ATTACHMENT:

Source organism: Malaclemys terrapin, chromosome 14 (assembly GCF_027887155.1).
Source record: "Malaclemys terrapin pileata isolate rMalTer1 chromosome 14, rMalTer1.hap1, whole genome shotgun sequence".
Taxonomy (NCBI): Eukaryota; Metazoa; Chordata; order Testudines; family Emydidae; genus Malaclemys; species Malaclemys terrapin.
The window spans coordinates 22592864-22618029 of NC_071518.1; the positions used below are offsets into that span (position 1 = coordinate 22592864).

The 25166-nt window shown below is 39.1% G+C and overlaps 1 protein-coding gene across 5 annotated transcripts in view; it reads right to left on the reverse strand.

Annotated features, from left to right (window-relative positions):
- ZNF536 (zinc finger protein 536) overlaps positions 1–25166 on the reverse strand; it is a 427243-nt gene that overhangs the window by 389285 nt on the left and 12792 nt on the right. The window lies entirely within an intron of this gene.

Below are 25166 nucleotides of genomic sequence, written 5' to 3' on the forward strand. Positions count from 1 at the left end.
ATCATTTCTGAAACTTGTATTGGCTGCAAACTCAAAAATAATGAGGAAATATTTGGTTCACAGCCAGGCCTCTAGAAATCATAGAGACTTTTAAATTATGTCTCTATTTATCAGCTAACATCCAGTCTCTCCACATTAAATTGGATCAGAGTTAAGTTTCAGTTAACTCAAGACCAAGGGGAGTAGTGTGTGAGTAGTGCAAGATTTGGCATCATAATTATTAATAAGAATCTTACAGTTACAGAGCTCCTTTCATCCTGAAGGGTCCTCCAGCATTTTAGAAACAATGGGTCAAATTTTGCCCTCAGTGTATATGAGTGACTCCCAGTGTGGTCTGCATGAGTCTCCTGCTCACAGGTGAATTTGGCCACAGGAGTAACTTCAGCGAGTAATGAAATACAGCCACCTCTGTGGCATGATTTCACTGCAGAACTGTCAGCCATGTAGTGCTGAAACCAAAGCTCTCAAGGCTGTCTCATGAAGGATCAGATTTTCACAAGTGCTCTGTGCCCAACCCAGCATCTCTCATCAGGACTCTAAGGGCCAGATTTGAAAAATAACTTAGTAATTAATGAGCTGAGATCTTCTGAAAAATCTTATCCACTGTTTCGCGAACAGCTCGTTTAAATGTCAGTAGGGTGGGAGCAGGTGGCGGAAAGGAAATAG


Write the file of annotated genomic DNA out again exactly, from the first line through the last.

Source organism: Malaclemys terrapin, chromosome 14 (assembly GCF_027887155.1).
Source record: "Malaclemys terrapin pileata isolate rMalTer1 chromosome 14, rMalTer1.hap1, whole genome shotgun sequence".
Taxonomy (NCBI): Eukaryota; Metazoa; Chordata; order Testudines; family Emydidae; genus Malaclemys; species Malaclemys terrapin.
The window spans coordinates 22592864-22618029 of NC_071518.1; the positions used below are offsets into that span (position 1 = coordinate 22592864).

The 25166-nt window shown below is 39.1% G+C and overlaps 1 protein-coding gene across 5 annotated transcripts in view; it reads right to left on the reverse strand.

Annotated features, from left to right (window-relative positions):
- ZNF536 (zinc finger protein 536) overlaps positions 1–25166 on the reverse strand; it is a 427243-nt gene that overhangs the window by 389285 nt on the left and 12792 nt on the right. The window lies entirely within an intron of this gene.

Below are 25166 nucleotides of genomic sequence, written 5' to 3' on the forward strand. Positions count from 1 at the left end.
ATCATTTCTGAAACTTGTATTGGCTGCAAACTCAAAAATAATGAGGAAATATTTGGTTCACAGCCAGGCCTCTAGAAATCATAGAGACTTTTAAATTATGTCTCTATTTATCAGCTAACATCCAGTCTCTCCACATTAAATTGGATCAGAGTTAAGTTTCAGTTAACTCAAGACCAAGGGGAGTAGTGTGTGAGTAGTGCAAGATTTGGCATCATAATTATTAATAAGAATCTTACAGTTACAGAGCTCCTTTCATCCTGAAGGGTCCTCCAGCATTTTAGAAACAATGGGTCAAATTTTGCCCTCAGTGTATATGAGTGACTCCCAGTGTGGTCTGCATGAGTCTCCTGCTCACAGGTGAATTTGGCCACAGGAGTAACTTCAGCGAGTAATGAAATACAGCCACCTCTGTGGCATGATTTCACTGCAGAACTGTCAGCCATGTAGTGCTGAAACCAAAGCTCTCAAGGCTGTCTCATGAAGGATCAGATTTTCACAAGTGCTCTGTGCCCAACCCAGCATCTCTCATCAGGACTCTAAGGGCCAGATTTGAAAAATAACTTAGTAATTAATGAGCTGAGATCTTCTGAAAAATCTTATCCACTGTTTCGCGAACAGCTCGTTTAAATGTCAGTAGGGTGGGAGCAGGTGGCGGAAAGGAAATAG